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Amy Rigby


Some song writers have their tongues so firmly planted in their cheeks, they forget that songs are about more than just being witty--their songs rarely stand the test of repeated listening. Not so Amy Rigby. On her fifth album, Little Fugitive, this native New Yorker continues to keep things interesting with melodies that stick, crazy and oddly satisfying metaphors (she compares her own resilience with that of the famously demonized Russian, Rasputin: "I'm like Rasputin / I get back up again / Like Rasputin / I keep coming back, coming back, coming back to life"), and a world view that often alights on the odder, and hence truer, hemisphere of human existence. I heard about the song "The Trouble with Jeanie" long before I ever heard the song itself. In it, Rigby's character sings of her new husband's ex-wife, Jeanie, who she wants to hate, but can't because, well, Jeanie's just too nice. The friend who told me about it crowed over her funny and too true perspective. Rigby is, indeed, great at unearthing neurosis and bitterness and touching weakness without sounding self-indulgent. At every stage in her career, she's exhibited a rare talent for examining the elbows and knees of life: those crucial and sometimes awkward points that jut out at weird angles and encompass the funny bones, which hurt so much when you knock them it almost makes you laugh.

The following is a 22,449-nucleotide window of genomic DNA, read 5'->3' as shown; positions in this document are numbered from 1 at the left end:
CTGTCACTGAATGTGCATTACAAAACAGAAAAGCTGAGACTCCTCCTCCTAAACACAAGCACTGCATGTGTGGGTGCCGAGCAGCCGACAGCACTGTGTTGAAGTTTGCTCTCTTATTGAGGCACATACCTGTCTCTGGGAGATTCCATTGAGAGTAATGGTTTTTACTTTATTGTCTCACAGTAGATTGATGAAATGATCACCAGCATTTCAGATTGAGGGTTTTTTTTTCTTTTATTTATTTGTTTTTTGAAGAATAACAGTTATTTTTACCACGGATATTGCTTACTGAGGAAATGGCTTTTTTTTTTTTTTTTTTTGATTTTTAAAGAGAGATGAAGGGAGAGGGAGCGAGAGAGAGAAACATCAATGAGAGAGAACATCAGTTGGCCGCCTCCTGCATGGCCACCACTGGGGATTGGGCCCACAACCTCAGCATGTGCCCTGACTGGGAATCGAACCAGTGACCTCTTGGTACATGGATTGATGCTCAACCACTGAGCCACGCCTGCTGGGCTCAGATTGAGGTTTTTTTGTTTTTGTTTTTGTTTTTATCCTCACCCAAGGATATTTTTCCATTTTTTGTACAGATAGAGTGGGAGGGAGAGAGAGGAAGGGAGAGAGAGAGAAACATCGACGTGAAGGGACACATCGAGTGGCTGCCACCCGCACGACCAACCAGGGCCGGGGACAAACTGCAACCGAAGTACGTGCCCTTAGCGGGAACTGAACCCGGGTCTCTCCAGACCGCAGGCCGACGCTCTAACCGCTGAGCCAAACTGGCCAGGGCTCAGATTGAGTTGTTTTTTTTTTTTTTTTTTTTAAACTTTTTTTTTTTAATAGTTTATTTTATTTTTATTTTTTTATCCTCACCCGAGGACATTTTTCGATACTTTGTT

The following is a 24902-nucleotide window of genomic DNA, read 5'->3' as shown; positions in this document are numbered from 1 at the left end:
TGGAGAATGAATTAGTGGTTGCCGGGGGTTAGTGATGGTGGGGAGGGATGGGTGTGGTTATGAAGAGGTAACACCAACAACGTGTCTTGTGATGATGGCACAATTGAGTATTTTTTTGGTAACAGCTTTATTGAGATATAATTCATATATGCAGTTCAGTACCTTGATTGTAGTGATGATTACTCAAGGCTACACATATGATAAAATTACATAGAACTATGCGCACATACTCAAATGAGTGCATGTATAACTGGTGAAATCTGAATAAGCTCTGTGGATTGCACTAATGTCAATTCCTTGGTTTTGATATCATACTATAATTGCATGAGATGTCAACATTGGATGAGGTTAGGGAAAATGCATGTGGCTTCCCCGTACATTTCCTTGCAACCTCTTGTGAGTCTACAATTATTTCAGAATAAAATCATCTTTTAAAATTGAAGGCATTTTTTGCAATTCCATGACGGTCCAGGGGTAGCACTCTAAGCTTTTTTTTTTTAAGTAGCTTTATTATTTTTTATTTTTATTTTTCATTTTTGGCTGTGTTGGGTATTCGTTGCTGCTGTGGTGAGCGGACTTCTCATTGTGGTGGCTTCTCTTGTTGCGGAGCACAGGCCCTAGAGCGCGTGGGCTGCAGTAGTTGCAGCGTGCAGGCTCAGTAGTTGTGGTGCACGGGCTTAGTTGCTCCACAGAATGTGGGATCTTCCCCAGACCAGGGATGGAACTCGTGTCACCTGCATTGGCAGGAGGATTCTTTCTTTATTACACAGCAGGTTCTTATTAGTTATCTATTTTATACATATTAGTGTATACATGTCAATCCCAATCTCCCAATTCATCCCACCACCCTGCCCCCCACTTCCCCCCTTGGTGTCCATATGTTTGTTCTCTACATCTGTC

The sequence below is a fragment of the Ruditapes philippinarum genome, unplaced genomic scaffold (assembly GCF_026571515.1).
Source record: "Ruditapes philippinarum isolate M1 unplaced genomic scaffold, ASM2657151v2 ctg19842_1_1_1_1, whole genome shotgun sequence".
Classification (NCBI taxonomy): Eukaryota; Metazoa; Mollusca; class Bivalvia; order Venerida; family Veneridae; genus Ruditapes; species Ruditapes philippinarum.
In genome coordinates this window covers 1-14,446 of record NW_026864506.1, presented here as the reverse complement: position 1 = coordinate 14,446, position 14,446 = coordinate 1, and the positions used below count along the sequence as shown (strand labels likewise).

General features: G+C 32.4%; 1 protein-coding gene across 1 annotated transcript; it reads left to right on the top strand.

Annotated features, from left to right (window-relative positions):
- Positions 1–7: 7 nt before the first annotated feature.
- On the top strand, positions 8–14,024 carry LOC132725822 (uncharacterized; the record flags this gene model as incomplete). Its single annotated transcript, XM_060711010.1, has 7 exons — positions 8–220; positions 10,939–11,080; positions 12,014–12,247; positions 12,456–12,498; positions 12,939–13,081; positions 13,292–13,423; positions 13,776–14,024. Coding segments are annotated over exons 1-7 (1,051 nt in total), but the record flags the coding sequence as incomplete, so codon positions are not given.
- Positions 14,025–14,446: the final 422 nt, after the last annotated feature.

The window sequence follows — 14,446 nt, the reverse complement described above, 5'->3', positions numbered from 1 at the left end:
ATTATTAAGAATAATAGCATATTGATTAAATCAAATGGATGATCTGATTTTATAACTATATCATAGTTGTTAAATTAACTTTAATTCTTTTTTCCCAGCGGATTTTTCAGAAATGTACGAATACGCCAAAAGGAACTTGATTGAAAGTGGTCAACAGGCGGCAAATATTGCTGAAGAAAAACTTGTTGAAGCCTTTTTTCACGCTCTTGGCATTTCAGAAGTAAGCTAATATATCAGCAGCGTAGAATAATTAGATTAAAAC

In going back to New York to record Little Fugitive, Rigby has not only moved geographically from her relatively short Nashville stint, she has also moved her sound away from her earlier Americana days towards something more like guerrilla pop. With a voice that totters appealingly like a teenager in new high heels, she infuses even the tenderest moments with a garage aesthetic and comes out swinging in songs like "Dancing With Joey Ramone," which comes across as part tribute, part fantasy.

On Little Fugitive, Amy Rigby paints with broad strokes, borrowing colors from multiple genres--early rock and roll, psychodelia, folk--and underscores her sardony with jaunty sounds, like the clarinet in "Needy Men." The diverse sounds don't seem disjointed, though--on the contrary they all serve the quirky and honest vision of Amy Rigby, tongue lightly in cheek, one foot firmly planted in the real world. 
• Judith Edelman

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more photos by Brydget Carrillo

check out our interview with Amy Rigby

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